Cast Grabber review: Cast Grabber

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CNET Editors' Rating

2.5 stars OK
  • Overall: 5.3
  • Design: 5.0
  • Features: 5.0
  • Performance: 6.0
Review Date:
Updated on:

The Good The Cast Grabber is a network-attached podcast download system that lets most MP3 player owners load up on fresh content without connecting to a computer.

The Bad The Cast Grabber is bulky, doesn't work over Wi-Fi, requires an initial computer set up, and is not intended for video podcasts.

The Bottom Line If audio podcasts are the lifeblood of your MP3 player, Cast Grabber will keep your device up to date without requiring a computer as a middleman. If you're already comfortable updating your MP3 player via computer, Cast Grabber is more trouble than it's worth.

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If you love podcasts, but hate the hassle of booting up your computer and managing subscriptions through iTunes, the CastGrabber ($119) is designed with you in mind. The concept is straightforward: attach the Cast Grabber to your home network, connect your MP3 player, and wait as your podcast subscriptions download directly to your device. Unfortunately, life with the Cast Grabber isn't that simple, and at $119, it offers few advantages against the many free software options available.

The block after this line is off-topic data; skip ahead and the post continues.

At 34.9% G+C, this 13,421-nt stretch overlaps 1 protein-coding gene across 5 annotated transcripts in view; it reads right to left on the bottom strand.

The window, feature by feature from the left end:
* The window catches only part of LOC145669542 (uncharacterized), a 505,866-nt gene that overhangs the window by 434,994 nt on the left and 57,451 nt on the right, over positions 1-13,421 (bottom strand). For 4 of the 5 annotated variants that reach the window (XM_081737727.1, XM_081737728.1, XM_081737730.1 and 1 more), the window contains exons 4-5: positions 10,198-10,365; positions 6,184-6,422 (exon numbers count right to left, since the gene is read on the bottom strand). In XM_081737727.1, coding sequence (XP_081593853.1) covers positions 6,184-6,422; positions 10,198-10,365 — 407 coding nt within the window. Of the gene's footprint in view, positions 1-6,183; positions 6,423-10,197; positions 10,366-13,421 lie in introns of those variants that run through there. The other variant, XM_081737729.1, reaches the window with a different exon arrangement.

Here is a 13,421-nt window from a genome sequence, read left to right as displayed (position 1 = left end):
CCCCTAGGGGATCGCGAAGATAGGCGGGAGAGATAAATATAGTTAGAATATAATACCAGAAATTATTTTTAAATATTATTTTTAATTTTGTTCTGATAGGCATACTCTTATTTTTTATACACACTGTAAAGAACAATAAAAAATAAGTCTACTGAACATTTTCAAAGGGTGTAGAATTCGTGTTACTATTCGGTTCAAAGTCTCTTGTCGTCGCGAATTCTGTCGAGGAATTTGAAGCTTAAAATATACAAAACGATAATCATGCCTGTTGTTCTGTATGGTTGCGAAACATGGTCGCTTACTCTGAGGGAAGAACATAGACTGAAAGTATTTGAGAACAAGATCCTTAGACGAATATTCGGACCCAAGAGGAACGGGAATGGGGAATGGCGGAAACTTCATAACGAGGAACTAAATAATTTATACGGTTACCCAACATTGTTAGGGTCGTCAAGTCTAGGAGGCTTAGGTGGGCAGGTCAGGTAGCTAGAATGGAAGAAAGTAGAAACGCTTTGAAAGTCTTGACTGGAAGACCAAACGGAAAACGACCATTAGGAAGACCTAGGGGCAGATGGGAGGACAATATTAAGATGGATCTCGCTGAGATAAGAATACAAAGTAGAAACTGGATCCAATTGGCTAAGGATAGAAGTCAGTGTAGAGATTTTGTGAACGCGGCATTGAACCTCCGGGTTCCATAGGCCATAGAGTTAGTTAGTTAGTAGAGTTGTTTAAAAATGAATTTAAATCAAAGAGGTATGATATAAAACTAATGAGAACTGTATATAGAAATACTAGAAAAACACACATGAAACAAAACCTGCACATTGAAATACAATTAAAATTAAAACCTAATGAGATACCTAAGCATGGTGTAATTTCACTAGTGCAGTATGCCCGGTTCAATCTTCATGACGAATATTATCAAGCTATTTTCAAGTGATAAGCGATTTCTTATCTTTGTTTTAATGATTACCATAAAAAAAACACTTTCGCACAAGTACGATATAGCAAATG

The Cast Grabber has the sex appeal of a doorstop. We could forgive its bulky plastic wedge design if it concealed an internal Wi-Fi antenna, but alas, the Cast Grabber requires a wired connection to your home network to pull down podcasts. Other wires sticking out of the Cast Grabber include a detachable DC power adapter and a USB cable that runs to your MP3 player. A retractable shelf extends from the front of the Cast Grabber, offering a seat for MP3 players as small as the iPod Nano, or as large as the Archos 705 WiFi.

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Where to Buy

Cast Grabber

Part Number: CNETCastGrabber Released: Jun. 1, 2008

Pricing is currently unavailable.

Quick Specifications

  • Release date Jun. 1, 2008
About The Author

Donald Bell has spent more than five years as a CNET senior editor, reviewing everything from MP3 players to the first three generations of the Apple iPad. He currently devotes his time to producing How To content for CNET, as well as weekly episodes of CNET's Top 5 video series.